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department leaders, and their staff. we talked to a number of grantees of the arts commission, street artists, a nonprofit executives, journalists, we reviewed the city charter, the police code, ordinances, the commission's bylaws, their minutes, budgets, website, publications, orientation package for new commissioners, artists, sunshine materials, just to give you an idea that we really took this thing very seriously, and went to a lot of effort to sort of gain a clear understanding of what the arts commission's situation is about. in recent times, the president of the arts commission resigned, and was replaced by the mayor. the director of cultural affairs resigned and was replaced. the deputy director position was reinstated and was refilled. two other commissioners were
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replaced by the mayor. and that's a lot of smoke. and so therefore we undertook our investigation. and now i'm going to turn to my powerpoint projection, if i can figure out how... thank you. the most important preliminary issue to be addressed is the governance of the arts commission. as you appreciate -- i think each of you have had lots of experience with organizational structure and behavior. but i think you understand that organizations tend to follow its leadership. and even though there may be a strong expecter, the governing body presents a lot of overview for the executive to follow. and the body that is made up of the arts commission really sets its tone, sets its direction,
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and sets the way in which the staff carries out its responsibilities. the arts commission was born in the 1932 charter. and i must admit, so was i. so i can -- i was just sort of acknowledging the fact that the arts commission charter and i were born in the same year. it doesn't give me any insight into fact, but it gives me an awful lot of insight into the changes taking place since those 830 years. >> president farrell: i would say you look better than the arts commission, according to you guys. >> thank you, sir. the 32 charter requires that the commission itself is made up of 15 people. and it does have an ex-officio member from the planning commission which is acknowledged. but 11 of those 15 members must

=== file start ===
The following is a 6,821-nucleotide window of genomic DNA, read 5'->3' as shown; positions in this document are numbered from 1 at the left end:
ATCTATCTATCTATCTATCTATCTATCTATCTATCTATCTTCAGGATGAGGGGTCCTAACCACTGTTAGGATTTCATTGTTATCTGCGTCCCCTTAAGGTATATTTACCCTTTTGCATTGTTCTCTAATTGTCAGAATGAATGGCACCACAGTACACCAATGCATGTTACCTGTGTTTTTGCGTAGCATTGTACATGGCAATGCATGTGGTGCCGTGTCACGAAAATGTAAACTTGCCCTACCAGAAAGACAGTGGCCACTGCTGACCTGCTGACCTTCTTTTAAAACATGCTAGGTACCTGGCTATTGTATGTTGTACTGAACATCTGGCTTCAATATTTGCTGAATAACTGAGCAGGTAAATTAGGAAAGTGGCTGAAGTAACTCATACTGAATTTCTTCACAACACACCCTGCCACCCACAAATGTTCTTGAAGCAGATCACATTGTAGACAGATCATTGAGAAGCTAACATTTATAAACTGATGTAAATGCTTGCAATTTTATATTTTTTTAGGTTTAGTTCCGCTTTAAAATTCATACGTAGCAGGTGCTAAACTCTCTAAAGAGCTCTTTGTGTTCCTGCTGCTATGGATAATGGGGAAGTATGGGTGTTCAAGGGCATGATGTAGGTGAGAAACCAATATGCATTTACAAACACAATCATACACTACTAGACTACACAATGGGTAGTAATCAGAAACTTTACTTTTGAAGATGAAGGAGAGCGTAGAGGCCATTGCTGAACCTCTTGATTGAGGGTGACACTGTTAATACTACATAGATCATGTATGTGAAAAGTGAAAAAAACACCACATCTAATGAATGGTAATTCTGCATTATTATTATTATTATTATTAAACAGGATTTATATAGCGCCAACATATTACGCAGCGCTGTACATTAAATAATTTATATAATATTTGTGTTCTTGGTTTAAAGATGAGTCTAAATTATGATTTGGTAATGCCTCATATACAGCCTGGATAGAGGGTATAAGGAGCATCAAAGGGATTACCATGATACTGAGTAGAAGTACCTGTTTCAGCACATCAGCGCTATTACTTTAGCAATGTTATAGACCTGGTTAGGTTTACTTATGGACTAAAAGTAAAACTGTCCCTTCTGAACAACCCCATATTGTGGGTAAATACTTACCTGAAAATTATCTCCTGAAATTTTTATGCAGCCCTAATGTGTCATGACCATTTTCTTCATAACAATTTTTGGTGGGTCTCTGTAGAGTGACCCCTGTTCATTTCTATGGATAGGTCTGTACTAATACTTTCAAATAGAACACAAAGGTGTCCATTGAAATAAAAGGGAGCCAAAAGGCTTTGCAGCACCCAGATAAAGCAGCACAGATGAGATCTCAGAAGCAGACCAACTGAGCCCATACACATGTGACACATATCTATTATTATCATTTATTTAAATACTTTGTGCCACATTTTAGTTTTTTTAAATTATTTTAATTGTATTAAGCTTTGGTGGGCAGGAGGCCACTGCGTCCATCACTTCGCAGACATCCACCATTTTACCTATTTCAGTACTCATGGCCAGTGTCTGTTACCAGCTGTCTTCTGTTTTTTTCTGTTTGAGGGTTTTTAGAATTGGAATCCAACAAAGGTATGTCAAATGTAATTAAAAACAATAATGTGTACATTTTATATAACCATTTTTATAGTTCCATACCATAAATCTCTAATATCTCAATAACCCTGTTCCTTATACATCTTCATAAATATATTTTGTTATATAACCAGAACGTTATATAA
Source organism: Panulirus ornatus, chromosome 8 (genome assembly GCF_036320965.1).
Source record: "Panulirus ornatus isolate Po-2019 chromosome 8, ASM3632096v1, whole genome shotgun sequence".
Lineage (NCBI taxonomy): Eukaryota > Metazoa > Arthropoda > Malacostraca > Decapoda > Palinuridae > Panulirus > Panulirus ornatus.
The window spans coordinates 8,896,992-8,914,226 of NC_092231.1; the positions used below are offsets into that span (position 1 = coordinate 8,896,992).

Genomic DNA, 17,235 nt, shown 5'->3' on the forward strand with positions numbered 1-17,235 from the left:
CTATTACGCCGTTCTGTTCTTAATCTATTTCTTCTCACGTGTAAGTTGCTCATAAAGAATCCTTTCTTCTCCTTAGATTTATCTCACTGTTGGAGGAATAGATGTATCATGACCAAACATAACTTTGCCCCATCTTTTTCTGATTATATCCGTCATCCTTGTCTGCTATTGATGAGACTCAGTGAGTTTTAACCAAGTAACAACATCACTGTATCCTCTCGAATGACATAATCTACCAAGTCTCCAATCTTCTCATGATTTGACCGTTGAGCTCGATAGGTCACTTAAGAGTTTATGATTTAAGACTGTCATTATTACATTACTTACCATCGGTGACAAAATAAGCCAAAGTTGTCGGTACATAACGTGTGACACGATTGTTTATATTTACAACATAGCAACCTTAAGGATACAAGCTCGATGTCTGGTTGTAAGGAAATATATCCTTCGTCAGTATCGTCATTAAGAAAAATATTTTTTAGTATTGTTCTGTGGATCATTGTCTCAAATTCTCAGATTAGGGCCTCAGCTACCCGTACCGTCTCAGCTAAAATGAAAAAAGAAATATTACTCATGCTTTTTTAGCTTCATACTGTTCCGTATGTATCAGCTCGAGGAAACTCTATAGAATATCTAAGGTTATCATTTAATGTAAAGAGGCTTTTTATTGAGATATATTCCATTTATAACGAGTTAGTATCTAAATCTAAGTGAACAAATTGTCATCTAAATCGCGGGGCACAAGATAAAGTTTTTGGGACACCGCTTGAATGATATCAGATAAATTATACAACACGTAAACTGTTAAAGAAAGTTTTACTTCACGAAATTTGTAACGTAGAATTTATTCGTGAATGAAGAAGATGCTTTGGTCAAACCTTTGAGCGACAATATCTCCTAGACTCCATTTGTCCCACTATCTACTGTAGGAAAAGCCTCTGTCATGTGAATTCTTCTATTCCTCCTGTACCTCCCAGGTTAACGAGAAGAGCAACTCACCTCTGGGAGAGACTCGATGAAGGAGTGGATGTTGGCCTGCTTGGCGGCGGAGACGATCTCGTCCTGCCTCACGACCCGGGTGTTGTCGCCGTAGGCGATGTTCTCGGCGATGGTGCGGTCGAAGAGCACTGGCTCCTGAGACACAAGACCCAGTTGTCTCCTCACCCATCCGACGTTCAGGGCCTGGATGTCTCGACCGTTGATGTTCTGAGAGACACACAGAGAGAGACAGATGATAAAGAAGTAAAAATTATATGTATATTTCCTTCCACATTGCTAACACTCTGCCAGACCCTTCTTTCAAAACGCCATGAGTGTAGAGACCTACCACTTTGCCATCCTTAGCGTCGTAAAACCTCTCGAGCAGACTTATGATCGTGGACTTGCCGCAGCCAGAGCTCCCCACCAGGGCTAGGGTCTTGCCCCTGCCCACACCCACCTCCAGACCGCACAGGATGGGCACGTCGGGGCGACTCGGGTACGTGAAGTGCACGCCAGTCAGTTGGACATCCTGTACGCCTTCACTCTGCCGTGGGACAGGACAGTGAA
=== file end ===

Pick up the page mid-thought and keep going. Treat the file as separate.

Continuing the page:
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be practicing professional artists, four members are at large. now, acknowledgin acknowledgingt 15 art professionals was required speaks to the fact at the time when there was no arts commission and a time where there was very little organization in that regard, and probably very important to have professional artists help to characterize, organize, set policy for this program. and, today, we believe that's still true, that it's important to have professional artist overseeing the development of the programs, o that the arts commission plays and providing leadership to that community. but we really believe, based upon our experience in watching the problems the arts commission has faced and the way it deals with those problems that it is